We’ve heard about CAR T-cells for ALL, CAR T-cells for diffuse large B-cell lymphoma and now I will try to show you how we’re trying to improve CAR T-cell therapy for a different kind of disease called chronic lymphocytic leukaemia. The key point is that in most cases this is a slow growing hematologic cancer involving B-cells so they express the CD19 antigen. It’s actually the most common leukaemia in adults and the common symptoms are elevated lymphocyte count and swollen lymph nodes. The problem that arises is when patients do not respond or relapse after conventional therapies and prognosis can be poor, in particular in patients who do not respond or relapse after an oral agent called ibrutinib which prevents the CLL cells from growing by inhibiting an enzyme called BTK.
That we’ve done is we’ve carried out a phase I/II study at our institution using a CAR T-cell product of a defined composition of CD4 T-cells and CD8 T-cells that is called checker 14. We have published that this approach could lead to durable responses in patients with CLL that had relapsed or were refractory to ibrutinib. What could be the rationale to try to combine ibrutinib with CAR T-cells? There’s actually a variety of reasons why you would want to do so, because sometimes when you interrupt ibrutinib patients may experience a rapid tumour progression that we call a tumour flare. We think as well that ibrutinib can help mobilising the CLL cells into the blood and based on some preclinical and clinical data there is evidence that ibrutinib may improve the function of CAR T-cells and may decrease the toxicity related to CAR T-cell therapy.
I’m going to show you a retrospective analysis of two cohorts sequentially treated on this trial including 43 relapsed refractory CLL patients with detectable disease after ibrutinib therapy. The key point in the no ibrutinib group, all patients had interrupted ibrutinib at some point before leukapheresis or before lymphodepletion. In contrast, in the concurrent ibrutinib cohort all patients were scheduled to receive ibrutinib at least two weeks prior to leukapheresis, up to at least three months after CAR T-cell infusion. The key distinctive feature between the two cohorts is that all these patients hence received ibrutinib from the time of lymphodepletion onwards.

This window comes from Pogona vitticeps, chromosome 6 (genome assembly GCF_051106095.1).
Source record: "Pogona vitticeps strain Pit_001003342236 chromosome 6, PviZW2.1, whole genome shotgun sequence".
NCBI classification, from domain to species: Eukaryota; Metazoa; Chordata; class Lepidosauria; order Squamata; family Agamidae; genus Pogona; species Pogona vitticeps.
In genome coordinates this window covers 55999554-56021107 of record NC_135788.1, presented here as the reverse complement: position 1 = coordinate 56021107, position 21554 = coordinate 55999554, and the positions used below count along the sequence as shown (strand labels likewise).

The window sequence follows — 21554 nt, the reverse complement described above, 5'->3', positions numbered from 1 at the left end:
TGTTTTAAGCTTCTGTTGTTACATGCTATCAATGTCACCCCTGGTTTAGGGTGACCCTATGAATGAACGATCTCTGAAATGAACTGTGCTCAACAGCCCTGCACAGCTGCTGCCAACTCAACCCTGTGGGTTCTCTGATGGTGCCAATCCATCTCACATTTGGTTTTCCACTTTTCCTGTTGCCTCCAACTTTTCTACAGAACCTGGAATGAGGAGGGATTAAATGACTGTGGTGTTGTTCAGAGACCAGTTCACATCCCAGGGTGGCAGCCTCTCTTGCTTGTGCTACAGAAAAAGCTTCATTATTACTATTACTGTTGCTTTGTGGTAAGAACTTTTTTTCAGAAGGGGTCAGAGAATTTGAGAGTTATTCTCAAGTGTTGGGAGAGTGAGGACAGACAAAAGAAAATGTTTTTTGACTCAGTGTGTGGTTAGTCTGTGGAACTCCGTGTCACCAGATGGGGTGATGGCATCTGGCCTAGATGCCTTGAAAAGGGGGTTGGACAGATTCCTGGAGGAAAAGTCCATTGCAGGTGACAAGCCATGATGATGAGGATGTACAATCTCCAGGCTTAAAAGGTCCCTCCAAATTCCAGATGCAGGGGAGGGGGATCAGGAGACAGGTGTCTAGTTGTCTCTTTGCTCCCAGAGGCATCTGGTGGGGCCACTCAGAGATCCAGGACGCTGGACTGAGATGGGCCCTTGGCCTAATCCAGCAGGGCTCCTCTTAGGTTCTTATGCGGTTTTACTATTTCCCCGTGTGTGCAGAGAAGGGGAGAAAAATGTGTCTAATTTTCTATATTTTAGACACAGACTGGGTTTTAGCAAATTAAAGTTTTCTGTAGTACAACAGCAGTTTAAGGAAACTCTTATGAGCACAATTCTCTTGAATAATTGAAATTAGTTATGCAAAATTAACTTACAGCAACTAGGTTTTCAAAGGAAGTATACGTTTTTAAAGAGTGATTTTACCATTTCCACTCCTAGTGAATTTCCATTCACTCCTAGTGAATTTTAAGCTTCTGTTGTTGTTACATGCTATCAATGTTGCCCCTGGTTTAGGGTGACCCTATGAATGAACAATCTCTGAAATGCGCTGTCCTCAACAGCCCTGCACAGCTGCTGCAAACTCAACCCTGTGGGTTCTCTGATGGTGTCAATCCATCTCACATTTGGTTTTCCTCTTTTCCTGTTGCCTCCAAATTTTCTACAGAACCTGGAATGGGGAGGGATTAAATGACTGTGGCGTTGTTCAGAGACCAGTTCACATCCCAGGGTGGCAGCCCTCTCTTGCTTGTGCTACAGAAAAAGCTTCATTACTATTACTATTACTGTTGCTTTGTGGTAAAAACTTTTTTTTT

Of course this was not a randomised head-to-head comparison but most patients and disease characteristics were comparable between the two groups and I will refer you to the full length abstract.
The first finding is that the use of concurrent ibrutinib with CAR T-cells was well tolerated in most patients and 13 out of 19 patients could receive ibrutinib as planned without discontinuation. Now if we look at the response data early on at four weeks the first finding is that this approach was highly efficacious with 83% of patients achieving a response in the concurrent ibrutinib group compared to 65% in the no ibrutinib group. This is using a classification called iwCLL which basically means that we observed a significant decrease in the percentage of CLL cells in the blood and in the size of the lymph node. Then further on when we look using very sensitive methods such as flow cytometry and further deep sequencing which can detect one tumour cell within a million cells, we observed that 73% of patients went into this deep remission by flow cytometry and within these patients 85% had no detectable disease in the bone marrow using this deep sequencing method.
We know that CAR T-cells are important and the kinetics of CAR T-cells in vivo is important to induce a response. Here I’m showing you the kinetics of CAR T-cells for two different subsets, the CD8s to simplify, which are the killer cells, and the CD4 cells, the helper cells. This is the kinetics, the number of CAR T-cells in the blood from day 0 to day 30. Here this is only looking at the peak of CAR T-cells in the blood. As you can see there was a trend towards better expansion of CD8s and a significantly higher, better expansion of CD4 CAR T-cells in the concurrent ibrutinib group.
We also know that CAR T-cells can cause toxicity and we did observe toxicity in both groups but, strikingly, no patient developed a severe form of cytokine release syndrome in the concurrent ibrutinib group. We did note two fatal events, one in the concurrent ibrutinib group from a presumed cardiac arrhythmia and one patient in the no ibrutinib group from CAR T-cell related toxicity.
In summary, in this retrospective analysis of 43 CLL patients with refractory or relapsed disease treated in two sequential cohorts the concurrent administration of ibrutinib with CD19 specific CAR T-cells was feasible in most patients, induced high response rates and deep responses early on at four weeks, was associated with higher in vivo expansion of CD4 CAR T-cells and lower rates of severe toxicity. The next step is to hopefully validate these findings in a prospective phase I/II study. Thank you.